As the final instalment of articles in advance of my hands-on review of the Nikon 1 J5 I went out today to test the camera’s capability with landscape photography. One of our readers, Ray Miller, was kind enough to act as my guide today and took me to a number of very interesting spots at which I could put the Nikon 1 J5 through its final hands-on test.
I specifically looked for scenes and situations that would challenge both the dynamic range and colour depth of the J5’s new 20.8 MP BSI CX sensor. All of the images in this article were shot hand-held using the Nikon 1 10-30 mm PD kit zoom. Each is shown as full frame captures, no crops of any kind were done to the images.
I used my standard workflow to make adjustments to RAW files for almost all of the images in this article. Only the first image is an out-of-camera jpeg which is there for comparison purposes. I found the RAW files produced by the J5 were excellent and very easy with which to work. From a hands-on perspective the J5’s RAW files have more latitude in terms of dynamic range compared to those produced by my Nikon 1 V2’s. Colours also seem smoother and a tad richer.
NOTE: Click on images to enlarge.
As I mentioned earlier I really tried to find challenging scenes for the Nikon 1 J5. To give you an example the following is an out-of-camera jpeg before any OpticsPro 10 adjustments were made.
And, here is the same image after OpticsPro 10 adjustments were done. Obviously not all of the images needed this level of adjustment.
We started out fairly early in the morning at an area golf course and found some interesting tracks in the dew. I found that composing from the rear panel was easy to do and I was able to get the framing I wanted without too much difficulty – in this case using the tracks in the dew as a leading line entering from the bottom left corner.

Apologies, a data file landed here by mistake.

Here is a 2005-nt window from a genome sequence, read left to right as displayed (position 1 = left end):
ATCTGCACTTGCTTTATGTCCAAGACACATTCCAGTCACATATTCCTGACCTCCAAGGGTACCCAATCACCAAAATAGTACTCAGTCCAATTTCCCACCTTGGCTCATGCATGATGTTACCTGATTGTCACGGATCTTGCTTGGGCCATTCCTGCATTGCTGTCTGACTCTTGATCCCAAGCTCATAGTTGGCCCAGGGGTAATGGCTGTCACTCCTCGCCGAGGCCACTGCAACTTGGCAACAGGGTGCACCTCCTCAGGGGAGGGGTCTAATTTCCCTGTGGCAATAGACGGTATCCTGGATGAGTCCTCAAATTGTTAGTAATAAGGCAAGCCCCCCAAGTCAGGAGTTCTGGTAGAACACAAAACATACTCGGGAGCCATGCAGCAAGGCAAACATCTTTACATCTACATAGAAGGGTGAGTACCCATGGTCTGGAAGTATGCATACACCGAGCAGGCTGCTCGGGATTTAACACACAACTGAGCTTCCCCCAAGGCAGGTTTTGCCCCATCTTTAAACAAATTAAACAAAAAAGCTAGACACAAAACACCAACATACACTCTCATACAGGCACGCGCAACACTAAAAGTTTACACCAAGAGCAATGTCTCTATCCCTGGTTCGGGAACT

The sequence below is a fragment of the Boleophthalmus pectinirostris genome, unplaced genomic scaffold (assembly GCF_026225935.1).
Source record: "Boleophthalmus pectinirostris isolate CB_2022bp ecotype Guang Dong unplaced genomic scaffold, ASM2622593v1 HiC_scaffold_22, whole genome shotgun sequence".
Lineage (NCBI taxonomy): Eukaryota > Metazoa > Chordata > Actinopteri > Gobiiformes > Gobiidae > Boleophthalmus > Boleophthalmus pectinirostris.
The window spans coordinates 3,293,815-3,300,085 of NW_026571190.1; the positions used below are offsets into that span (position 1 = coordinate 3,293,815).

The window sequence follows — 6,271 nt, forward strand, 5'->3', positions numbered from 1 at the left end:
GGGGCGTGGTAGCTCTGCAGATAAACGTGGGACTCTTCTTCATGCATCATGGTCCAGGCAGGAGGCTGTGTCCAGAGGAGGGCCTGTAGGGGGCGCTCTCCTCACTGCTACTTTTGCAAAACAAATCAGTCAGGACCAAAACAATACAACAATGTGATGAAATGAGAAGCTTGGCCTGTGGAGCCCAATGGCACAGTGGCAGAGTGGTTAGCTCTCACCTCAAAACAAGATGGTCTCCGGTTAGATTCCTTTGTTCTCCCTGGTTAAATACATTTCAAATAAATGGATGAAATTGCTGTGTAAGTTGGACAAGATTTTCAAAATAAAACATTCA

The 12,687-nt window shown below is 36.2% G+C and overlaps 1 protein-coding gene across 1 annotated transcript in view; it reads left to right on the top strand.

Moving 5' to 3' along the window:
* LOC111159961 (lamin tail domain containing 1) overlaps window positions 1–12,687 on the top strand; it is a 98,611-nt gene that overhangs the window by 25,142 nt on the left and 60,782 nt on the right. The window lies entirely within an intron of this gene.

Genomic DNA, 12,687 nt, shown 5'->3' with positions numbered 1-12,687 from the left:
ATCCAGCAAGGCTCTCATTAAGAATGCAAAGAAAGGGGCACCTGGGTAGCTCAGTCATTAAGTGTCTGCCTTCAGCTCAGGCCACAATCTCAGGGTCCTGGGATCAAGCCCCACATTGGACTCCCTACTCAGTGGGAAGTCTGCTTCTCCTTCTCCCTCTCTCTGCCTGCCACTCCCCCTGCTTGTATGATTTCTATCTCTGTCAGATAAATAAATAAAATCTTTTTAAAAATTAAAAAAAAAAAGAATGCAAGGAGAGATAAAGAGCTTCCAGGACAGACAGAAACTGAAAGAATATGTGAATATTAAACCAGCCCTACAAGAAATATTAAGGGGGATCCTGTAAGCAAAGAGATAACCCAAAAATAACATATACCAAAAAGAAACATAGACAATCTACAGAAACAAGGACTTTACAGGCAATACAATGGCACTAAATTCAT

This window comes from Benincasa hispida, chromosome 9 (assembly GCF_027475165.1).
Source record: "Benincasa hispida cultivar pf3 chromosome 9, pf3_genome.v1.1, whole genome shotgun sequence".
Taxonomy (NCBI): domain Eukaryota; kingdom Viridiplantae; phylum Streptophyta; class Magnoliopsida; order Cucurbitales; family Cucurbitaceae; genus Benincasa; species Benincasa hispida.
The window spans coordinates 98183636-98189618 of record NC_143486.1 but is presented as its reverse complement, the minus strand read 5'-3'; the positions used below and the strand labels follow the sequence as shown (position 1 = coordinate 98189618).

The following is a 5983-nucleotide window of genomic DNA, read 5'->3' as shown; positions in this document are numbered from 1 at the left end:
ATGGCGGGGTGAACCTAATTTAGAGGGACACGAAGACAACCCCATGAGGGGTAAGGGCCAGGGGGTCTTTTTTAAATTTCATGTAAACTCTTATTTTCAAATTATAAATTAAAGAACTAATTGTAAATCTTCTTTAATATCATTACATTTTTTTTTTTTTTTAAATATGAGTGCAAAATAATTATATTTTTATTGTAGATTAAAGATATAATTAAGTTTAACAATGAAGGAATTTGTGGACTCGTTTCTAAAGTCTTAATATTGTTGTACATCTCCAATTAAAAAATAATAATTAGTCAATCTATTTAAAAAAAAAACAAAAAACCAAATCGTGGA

A series of stairs and trails led us down to the waters edge of the Niagara Gorge.
We found a tribute to one of our fallen heros.
I often like to use rock outcroppings as feature elements in my compositions.
Or, as a partial reveal in a composition as in the image below. As is my common practice I used single point AF for all of the landscape images in this article.
I found the ‘X’ pattern in this scene intriguing.
It can often pay dividends to look behind you when hiking. In the image below I noticed a strong shadow ridge that had covered the rock path in darkness. I was able to lift the shadows sufficiently to reveal a good level of details.
Parts of the shoreline along the Niagara River can appear quite tranquil, hiding its true power and danger.
Some very high contrast scenes can cause highlight clipping with the Nikon 1 J5. This can be expected given its dynamic range rating of 12EV on DxOMark. Compared to my V2’s, dynamic range performance is much improved with the new 20.8 MP BSI sensor and the J5 held highlights better than does my V2. There are also more shadow details available. The cement pier in the following image would have absolutely been blow out with my V2 but some of the highlights held with the J5.
Some bright flowers in dark shade by Brock’s Monument. Sky is blown out but shadow details held well. I purposely used a fast shutter speed to force the J5 to auto select a high ISO and thus reduce the dynamic range as I wanted to see what kind of image would result.
I also had the opportunity to test the Nikon 1 J5 with some typical subject matter often found when doing landscape imaging.
Even though the subject leaf was in harsh, direct sunlight the J5 held highlights quite well.
I often find tree bark quite appealing and somewhat abstract.
A flower garden in harsh, direct sunlight was also a good test for the J5’s new sensor.
Overall I was quite pleased with how the J5 performed. Composing from the rear screen posed a bit of a challenge when in strong, direct sunlight but not to the point where I could not get my desired image. The dynamic range and colour depth are both improved from previous Nikon 1 models such as my V2’s.
People looking for a small, light, and capable camera for landscape photography will enjoy the Nikon 1 J5.
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Article and all images Copyright Thomas Stirr. All rights reserved. No use, duplication of any kind, or adaptation is allowed without written consent.